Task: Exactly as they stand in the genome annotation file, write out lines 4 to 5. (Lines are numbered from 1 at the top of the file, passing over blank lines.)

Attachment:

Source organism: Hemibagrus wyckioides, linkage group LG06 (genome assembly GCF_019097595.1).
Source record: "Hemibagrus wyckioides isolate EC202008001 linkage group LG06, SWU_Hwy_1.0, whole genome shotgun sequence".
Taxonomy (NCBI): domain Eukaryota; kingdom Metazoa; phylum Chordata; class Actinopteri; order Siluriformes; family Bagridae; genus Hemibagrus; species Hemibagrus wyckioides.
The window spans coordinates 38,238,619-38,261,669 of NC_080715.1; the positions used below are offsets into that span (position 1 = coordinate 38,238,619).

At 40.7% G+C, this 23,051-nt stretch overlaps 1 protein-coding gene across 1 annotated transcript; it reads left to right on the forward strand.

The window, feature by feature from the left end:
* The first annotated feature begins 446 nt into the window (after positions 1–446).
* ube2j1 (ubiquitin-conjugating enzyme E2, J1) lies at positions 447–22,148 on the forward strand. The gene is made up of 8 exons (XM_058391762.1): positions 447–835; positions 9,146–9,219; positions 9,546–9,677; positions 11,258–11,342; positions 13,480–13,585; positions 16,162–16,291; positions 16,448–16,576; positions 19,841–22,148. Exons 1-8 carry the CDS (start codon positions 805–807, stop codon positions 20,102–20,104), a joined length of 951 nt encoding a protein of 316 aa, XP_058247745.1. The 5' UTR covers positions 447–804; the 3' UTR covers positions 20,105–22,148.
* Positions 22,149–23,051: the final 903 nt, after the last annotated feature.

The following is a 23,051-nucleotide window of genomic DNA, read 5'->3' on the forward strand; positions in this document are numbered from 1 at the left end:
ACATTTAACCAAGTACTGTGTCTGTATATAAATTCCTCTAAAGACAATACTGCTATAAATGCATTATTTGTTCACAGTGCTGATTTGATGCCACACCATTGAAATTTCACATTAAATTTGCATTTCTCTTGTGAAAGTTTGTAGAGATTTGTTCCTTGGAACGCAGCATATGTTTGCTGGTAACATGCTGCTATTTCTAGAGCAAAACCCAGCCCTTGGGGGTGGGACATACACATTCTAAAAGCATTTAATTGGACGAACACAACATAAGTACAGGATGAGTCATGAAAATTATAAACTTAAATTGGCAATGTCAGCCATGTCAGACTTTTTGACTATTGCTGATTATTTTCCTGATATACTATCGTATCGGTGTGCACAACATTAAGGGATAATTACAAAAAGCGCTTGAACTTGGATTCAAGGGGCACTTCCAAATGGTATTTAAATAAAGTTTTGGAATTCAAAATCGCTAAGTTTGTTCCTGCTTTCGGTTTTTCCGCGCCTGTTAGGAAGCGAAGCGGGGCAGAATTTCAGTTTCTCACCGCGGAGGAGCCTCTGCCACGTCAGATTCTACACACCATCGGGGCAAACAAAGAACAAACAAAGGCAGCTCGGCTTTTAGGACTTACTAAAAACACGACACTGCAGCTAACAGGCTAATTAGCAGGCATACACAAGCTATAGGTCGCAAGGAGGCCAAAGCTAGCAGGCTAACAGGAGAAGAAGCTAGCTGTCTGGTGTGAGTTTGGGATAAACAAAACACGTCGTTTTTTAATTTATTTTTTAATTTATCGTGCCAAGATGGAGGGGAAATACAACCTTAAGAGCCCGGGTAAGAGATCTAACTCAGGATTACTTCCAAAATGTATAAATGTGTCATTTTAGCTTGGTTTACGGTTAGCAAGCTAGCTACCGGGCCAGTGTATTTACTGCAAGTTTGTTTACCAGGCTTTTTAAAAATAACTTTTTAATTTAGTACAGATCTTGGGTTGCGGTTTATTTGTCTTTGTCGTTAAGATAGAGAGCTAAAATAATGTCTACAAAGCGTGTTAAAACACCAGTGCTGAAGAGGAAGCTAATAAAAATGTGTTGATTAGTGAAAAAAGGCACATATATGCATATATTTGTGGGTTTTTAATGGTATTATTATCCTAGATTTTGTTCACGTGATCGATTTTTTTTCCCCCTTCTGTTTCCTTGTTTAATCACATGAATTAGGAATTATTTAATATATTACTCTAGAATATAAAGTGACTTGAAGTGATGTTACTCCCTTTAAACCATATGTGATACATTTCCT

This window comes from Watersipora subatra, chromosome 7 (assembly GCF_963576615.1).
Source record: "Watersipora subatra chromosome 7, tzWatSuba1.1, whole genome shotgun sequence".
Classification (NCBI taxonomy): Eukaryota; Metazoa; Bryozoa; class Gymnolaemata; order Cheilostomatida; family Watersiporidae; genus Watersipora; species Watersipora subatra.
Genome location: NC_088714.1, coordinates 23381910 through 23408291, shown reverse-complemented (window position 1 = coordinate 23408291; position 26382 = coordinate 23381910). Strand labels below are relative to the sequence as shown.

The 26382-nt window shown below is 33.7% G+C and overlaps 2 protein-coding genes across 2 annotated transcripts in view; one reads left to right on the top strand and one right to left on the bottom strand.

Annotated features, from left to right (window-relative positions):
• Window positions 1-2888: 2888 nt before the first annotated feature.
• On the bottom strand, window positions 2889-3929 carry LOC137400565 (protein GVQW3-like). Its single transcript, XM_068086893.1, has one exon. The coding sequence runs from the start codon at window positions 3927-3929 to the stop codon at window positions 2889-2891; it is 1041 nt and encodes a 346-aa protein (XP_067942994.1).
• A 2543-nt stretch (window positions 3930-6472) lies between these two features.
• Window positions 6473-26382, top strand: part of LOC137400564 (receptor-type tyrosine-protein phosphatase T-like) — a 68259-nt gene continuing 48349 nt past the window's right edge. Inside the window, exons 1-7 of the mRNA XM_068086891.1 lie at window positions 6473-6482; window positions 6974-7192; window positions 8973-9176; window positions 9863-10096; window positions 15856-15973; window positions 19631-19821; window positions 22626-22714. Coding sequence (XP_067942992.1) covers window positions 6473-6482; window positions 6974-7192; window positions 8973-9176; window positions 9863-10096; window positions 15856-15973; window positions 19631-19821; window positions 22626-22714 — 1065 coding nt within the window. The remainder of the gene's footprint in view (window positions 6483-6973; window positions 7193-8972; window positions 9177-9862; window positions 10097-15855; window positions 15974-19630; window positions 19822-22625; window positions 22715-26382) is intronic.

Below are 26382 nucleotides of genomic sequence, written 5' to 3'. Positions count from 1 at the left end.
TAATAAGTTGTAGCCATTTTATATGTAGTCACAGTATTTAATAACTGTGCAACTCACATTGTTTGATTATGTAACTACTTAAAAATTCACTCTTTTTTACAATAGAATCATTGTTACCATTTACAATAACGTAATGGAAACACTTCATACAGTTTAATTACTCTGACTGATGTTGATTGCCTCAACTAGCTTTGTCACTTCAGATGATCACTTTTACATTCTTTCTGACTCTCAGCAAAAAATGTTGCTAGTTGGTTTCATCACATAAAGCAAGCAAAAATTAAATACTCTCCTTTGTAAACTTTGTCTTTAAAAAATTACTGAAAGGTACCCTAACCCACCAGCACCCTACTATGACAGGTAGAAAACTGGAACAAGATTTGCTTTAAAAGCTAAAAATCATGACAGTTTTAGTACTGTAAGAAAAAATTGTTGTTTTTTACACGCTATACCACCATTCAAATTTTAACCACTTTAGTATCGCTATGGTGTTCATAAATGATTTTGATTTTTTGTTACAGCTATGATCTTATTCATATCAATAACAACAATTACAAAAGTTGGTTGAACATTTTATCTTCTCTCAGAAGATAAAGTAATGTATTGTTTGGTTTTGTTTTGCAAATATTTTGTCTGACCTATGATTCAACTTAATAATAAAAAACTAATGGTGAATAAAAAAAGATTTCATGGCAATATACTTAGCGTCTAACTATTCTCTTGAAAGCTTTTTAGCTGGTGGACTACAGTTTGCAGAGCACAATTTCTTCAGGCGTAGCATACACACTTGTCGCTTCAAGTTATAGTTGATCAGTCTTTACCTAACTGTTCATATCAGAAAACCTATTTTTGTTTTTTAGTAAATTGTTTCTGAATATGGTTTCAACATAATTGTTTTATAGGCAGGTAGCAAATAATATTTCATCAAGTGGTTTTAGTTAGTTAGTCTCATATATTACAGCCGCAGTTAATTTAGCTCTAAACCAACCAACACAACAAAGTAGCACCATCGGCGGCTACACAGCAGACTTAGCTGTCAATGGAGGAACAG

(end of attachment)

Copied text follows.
The window spans coordinates 38,238,619-38,261,669 of NC_080715.1; the positions used below are offsets into that span (position 1 = coordinate 38,238,619).

At 40.7% G+C, this 23,051-nt stretch overlaps 1 protein-coding gene across 1 annotated transcript; it reads left to right on the forward strand.